Triskaidekaphobia: The fear or avoidance of the number 13

Lefty Graves
The number 13.Photo byZhen HuonUnsplash

There are only two Fridays the 13ths in the year 2023. The first is in January, and the second is in October. That being said, have you ever considered why the number 13 is considered unlucky? Let’s take a look at some interesting facts about the number 13.

Triskaidekaphobia, or the fear or avoidance of the number 13, is actually one of the more common fears that people have. Many people have an irrational fear of the number 13, including famous writer Stephen king. If you extend your fear to that of Friday the 13th, then you have paraskevidekatriaphobia.

For people who fear the number 13, it’s not at all uncommon for them to avoid anything that has to do with the number 13. This may include avoiding hotel rooms with the number 13 in them, the 13th floor of any facility, the 13th row in a theater or airplane, or even working on the 13th of any given month.

Those with an even more deeply rooted form of triskaidekaphobia may also skip television channels with a 13 in them, the 13th page of their book, and any other thing with the number 13 in it (grocery store aisles or shopping aisles in other stores). As Stephen King so succinctly put it, ‘it’s safer.’

Many buildings have floors that go from One through 12, and then skip the number 13 and go right to 14 after the number 12. It’s not at all unusual to see this in many high rises. It’s challenging at best to determine just how many of the population are afraid of the number 13. Many airlines avoid row 13 and go right to 14, all in an effort to make people more comfortable and help people to feel safe.

Where does the superstition come from?

It could b as simple as the fact that the number 13 is in juxtaposition with Lucky 12, which many consider to be a perfect complete number.

One theory is Norse Mythology. Per folklore, the number 13 originated in Norse myths about three being 12 gods at a particular dinner party. However, one god, Loki, wasn’t invited and arrived as guest number 13. Since he wasn’t invited, he arranged for Hoor to shoot Balder using a mistletoe-tipped arrow. Balder died, and the entire Earth became dark. The earth mourned, and it was a sad, bad, unlucky day. For this reason, Norse mythology believes that the number 13 is bad luck.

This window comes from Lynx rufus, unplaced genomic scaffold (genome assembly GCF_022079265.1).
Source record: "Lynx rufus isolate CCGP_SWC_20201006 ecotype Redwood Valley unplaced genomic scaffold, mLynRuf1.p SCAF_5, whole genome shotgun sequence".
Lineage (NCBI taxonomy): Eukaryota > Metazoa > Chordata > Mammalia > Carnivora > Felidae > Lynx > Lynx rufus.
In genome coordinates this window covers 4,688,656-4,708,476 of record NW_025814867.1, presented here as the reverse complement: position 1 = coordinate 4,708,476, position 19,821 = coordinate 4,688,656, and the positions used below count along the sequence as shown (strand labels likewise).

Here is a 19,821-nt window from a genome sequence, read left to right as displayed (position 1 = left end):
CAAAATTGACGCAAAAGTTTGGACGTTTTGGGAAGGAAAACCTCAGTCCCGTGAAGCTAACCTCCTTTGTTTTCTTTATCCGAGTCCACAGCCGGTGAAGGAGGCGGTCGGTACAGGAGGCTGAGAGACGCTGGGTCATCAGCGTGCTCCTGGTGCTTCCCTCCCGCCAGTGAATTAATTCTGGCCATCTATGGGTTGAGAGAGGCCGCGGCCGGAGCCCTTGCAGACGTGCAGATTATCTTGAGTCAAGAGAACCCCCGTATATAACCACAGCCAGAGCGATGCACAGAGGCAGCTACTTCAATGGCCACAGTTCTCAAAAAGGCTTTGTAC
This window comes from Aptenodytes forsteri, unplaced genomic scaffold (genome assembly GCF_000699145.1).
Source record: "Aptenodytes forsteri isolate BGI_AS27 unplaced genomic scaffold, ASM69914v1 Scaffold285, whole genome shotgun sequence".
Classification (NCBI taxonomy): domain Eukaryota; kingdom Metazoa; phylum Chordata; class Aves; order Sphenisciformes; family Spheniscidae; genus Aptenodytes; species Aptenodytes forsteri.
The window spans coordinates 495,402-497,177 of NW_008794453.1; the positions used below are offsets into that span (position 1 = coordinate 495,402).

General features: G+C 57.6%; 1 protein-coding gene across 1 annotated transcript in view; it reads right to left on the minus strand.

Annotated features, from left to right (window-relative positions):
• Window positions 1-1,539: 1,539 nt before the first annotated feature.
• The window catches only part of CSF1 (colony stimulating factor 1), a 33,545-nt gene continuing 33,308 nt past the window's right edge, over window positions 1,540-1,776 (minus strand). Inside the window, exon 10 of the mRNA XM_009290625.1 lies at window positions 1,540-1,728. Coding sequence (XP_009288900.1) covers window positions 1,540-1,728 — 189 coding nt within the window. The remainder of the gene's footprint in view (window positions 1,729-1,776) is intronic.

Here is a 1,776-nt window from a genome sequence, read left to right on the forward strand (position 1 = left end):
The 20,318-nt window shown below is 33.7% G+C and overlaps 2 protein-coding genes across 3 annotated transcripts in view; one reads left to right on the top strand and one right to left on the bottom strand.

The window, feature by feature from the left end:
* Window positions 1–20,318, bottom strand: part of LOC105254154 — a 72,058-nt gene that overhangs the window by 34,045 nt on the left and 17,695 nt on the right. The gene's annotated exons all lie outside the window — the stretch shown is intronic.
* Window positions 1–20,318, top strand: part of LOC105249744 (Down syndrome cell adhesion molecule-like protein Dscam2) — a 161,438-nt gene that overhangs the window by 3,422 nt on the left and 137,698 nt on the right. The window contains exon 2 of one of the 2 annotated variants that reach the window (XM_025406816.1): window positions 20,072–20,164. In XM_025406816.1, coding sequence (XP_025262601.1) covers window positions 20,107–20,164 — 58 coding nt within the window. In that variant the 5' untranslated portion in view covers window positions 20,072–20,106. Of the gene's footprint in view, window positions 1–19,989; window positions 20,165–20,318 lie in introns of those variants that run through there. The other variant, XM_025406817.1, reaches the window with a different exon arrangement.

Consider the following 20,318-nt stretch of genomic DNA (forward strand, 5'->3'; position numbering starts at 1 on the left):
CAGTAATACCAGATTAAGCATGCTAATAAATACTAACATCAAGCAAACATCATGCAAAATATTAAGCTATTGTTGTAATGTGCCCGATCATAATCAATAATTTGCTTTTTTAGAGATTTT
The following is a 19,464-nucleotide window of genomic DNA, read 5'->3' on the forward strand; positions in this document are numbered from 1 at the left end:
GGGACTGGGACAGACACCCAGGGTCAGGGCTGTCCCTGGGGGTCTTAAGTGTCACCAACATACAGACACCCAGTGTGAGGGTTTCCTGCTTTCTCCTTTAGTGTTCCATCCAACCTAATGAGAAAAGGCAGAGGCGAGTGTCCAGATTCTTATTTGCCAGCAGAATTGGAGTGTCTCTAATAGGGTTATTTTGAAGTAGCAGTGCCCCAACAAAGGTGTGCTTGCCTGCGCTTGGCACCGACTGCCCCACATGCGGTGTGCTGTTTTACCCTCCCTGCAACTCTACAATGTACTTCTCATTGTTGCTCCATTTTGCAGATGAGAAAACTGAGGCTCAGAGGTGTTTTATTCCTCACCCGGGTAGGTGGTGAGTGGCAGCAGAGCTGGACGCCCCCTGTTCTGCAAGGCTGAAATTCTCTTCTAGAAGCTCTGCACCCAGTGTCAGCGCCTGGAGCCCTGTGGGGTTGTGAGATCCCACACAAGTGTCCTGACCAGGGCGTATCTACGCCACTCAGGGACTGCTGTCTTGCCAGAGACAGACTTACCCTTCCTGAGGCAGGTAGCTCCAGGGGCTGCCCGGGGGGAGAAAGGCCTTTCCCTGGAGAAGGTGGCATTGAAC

Another theory is the Judas theory. Judas, who betrayed Jesus at the Last Supper, was the 13th person to sit down to the supper that night with Jesus.

We can’t forget the Knights Templar, which shut down on that fateful Friday, the 13th of October, 1307. Once one of the most influential rich groups in the Middle Ages, they established a system of castles, banks, and churches throughout Western Europe. Surprisingly, this is what led to their downfall.

Regardless of which of the theories is accurate, it doesn’t change the fact that many people have a fear of the number 13. How do you feel about the number 13? Are you afraid of the number 13? Do you hate Friday the 13th?


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Lefty has been writing online since 2000 on various topics, including youth mentoring, addiction recovery, parenting, gardening, advocating for seniors, sustainability, farming, and an eclectic mix of other topics. She resides on a farm with her family in Northeastern Washington state.

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